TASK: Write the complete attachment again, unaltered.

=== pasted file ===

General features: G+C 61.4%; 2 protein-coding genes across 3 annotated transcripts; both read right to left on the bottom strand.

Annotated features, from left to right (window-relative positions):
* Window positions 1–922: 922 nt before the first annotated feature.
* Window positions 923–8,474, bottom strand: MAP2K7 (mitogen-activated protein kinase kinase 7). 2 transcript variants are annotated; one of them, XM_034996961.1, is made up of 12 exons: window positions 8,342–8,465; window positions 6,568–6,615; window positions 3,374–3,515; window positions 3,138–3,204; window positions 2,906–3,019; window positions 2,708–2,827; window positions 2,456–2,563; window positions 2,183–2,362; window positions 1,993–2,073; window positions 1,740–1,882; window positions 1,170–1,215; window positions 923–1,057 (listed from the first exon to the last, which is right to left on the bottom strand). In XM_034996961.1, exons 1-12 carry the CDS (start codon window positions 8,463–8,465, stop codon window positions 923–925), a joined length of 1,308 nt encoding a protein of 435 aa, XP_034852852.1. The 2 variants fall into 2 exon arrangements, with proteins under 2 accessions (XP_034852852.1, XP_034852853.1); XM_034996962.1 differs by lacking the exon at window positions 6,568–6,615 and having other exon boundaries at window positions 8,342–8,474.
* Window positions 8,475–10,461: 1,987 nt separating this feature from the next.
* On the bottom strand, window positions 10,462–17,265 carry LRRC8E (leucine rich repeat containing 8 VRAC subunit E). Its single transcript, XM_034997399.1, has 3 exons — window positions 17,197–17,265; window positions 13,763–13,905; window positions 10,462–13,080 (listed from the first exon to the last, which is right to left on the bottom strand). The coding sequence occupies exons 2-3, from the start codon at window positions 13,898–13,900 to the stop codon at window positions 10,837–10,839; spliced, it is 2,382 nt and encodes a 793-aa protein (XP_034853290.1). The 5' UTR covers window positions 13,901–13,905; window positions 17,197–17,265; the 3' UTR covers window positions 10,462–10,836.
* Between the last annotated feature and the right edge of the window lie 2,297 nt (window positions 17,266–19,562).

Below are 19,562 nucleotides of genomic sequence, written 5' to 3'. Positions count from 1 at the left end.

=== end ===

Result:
General features: G+C 61.4%; 2 protein-coding genes across 3 annotated transcripts; both read right to left on the bottom strand.

Annotated features, from left to right (window-relative positions):
* Window positions 1–922: 922 nt before the first annotated feature.
* Window positions 923–8,474, bottom strand: MAP2K7 (mitogen-activated protein kinase kinase 7). 2 transcript variants are annotated; one of them, XM_034996961.1, is made up of 12 exons: window positions 8,342–8,465; window positions 6,568–6,615; window positions 3,374–3,515; window positions 3,138–3,204; window positions 2,906–3,019; window positions 2,708–2,827; window positions 2,456–2,563; window positions 2,183–2,362; window positions 1,993–2,073; window positions 1,740–1,882; window positions 1,170–1,215; window positions 923–1,057 (listed from the first exon to the last, which is right to left on the bottom strand). In XM_034996961.1, exons 1-12 carry the CDS (start codon window positions 8,463–8,465, stop codon window positions 923–925), a joined length of 1,308 nt encoding a protein of 435 aa, XP_034852852.1. The 2 variants fall into 2 exon arrangements, with proteins under 2 accessions (XP_034852852.1, XP_034852853.1); XM_034996962.1 differs by lacking the exon at window positions 6,568–6,615 and having other exon boundaries at window positions 8,342–8,474.
* Window positions 8,475–10,461: 1,987 nt separating this feature from the next.
* On the bottom strand, window positions 10,462–17,265 carry LRRC8E (leucine rich repeat containing 8 VRAC subunit E). Its single transcript, XM_034997399.1, has 3 exons — window positions 17,197–17,265; window positions 13,763–13,905; window positions 10,462–13,080 (listed from the first exon to the last, which is right to left on the bottom strand). The coding sequence occupies exons 2-3, from the start codon at window positions 13,898–13,900 to the stop codon at window positions 10,837–10,839; spliced, it is 2,382 nt and encodes a 793-aa protein (XP_034853290.1). The 5' UTR covers window positions 13,901–13,905; window positions 17,197–17,265; the 3' UTR covers window positions 10,462–10,836.
* Between the last annotated feature and the right edge of the window lie 2,297 nt (window positions 17,266–19,562).

Below are 19,562 nucleotides of genomic sequence, written 5' to 3'. Positions count from 1 at the left end.